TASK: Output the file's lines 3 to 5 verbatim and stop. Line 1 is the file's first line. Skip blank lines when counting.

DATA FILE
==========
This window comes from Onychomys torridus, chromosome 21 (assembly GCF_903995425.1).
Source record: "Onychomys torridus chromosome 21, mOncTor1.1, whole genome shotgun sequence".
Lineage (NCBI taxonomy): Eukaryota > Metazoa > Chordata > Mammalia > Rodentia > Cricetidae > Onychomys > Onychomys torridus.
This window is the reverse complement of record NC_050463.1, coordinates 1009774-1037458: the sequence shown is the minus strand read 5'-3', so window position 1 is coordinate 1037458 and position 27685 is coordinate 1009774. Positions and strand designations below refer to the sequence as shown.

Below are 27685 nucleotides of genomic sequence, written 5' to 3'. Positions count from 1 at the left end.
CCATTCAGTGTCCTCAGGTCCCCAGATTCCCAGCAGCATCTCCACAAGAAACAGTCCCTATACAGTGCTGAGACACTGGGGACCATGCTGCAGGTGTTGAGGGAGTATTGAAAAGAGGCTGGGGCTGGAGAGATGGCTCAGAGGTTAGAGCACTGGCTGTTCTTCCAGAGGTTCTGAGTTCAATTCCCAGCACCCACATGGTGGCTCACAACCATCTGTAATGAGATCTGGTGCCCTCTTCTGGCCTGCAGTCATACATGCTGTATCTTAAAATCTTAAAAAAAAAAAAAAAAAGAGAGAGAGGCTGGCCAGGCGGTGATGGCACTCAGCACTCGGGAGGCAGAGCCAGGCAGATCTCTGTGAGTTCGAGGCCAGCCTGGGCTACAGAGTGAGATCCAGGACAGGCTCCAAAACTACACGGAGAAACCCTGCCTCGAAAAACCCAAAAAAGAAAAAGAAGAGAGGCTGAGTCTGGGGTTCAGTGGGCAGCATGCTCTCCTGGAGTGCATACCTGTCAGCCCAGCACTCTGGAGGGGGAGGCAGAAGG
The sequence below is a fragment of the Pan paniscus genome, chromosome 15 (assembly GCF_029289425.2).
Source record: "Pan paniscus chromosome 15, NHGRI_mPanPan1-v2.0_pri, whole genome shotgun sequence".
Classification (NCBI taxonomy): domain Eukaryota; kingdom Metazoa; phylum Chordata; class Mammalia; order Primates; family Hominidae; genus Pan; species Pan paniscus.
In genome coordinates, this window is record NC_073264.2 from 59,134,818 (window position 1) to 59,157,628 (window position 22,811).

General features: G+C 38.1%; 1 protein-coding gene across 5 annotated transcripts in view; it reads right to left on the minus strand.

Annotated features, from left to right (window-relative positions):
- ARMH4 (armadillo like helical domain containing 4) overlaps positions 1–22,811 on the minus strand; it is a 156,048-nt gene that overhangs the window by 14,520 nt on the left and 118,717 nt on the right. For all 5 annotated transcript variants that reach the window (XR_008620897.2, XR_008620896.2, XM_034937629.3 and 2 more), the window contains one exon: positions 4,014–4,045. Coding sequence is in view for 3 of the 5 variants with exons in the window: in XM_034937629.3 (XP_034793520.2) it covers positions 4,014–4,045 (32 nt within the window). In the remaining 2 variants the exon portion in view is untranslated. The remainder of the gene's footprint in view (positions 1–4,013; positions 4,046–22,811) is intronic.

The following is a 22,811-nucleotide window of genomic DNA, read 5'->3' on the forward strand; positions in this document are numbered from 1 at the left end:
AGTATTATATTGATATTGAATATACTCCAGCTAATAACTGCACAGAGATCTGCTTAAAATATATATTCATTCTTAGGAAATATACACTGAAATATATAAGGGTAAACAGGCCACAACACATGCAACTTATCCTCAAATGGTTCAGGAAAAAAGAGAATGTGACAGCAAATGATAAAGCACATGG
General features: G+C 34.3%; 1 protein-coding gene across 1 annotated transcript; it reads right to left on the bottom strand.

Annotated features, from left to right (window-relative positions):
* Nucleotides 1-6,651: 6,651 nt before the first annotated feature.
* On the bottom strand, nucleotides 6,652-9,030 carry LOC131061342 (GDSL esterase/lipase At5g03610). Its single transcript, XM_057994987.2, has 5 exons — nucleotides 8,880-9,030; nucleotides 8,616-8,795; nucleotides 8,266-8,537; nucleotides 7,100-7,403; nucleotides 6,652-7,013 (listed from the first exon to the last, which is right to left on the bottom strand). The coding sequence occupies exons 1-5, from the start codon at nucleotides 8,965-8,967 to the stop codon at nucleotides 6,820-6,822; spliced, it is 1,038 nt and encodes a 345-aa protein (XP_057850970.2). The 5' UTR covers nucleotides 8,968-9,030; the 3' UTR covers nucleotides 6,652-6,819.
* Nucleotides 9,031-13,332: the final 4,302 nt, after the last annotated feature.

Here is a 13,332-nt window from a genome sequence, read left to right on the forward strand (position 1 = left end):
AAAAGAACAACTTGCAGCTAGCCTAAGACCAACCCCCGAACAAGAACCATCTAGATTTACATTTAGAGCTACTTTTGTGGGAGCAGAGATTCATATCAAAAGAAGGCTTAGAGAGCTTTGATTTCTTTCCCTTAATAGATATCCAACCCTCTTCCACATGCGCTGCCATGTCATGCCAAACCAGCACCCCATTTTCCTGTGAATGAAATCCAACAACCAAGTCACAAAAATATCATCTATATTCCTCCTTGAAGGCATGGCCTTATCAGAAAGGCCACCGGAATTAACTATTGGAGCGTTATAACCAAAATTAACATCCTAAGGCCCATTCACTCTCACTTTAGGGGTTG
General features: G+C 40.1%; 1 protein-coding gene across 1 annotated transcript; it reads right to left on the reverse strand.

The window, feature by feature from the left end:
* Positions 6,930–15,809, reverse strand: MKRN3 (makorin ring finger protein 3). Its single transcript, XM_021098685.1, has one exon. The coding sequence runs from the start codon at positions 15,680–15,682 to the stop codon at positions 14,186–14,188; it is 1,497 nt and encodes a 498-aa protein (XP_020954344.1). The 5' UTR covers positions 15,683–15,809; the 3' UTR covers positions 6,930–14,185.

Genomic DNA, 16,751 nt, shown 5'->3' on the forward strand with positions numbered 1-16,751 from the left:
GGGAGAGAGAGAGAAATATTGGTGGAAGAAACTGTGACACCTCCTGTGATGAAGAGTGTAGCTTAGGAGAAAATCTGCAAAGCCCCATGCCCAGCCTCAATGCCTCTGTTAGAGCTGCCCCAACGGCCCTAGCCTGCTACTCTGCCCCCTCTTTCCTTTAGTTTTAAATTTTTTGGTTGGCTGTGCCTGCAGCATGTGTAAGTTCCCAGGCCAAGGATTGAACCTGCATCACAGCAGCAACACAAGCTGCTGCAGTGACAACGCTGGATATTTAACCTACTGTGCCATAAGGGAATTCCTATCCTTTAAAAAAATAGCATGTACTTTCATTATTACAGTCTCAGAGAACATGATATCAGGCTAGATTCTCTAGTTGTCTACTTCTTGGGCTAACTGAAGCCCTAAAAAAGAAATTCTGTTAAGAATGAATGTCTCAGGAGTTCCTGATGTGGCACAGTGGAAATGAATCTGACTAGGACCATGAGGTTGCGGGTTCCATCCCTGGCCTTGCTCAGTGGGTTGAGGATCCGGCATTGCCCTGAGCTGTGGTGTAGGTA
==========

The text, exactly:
Lineage (NCBI taxonomy): Eukaryota > Metazoa > Chordata > Mammalia > Rodentia > Cricetidae > Onychomys > Onychomys torridus.
This window is the reverse complement of record NC_050463.1, coordinates 1009774-1037458: the sequence shown is the minus strand read 5'-3', so window position 1 is coordinate 1037458 and position 27685 is coordinate 1009774. Positions and strand designations below refer to the sequence as shown.

Below are 27685 nucleotides of genomic sequence, written 5' to 3'. Positions count from 1 at the left end.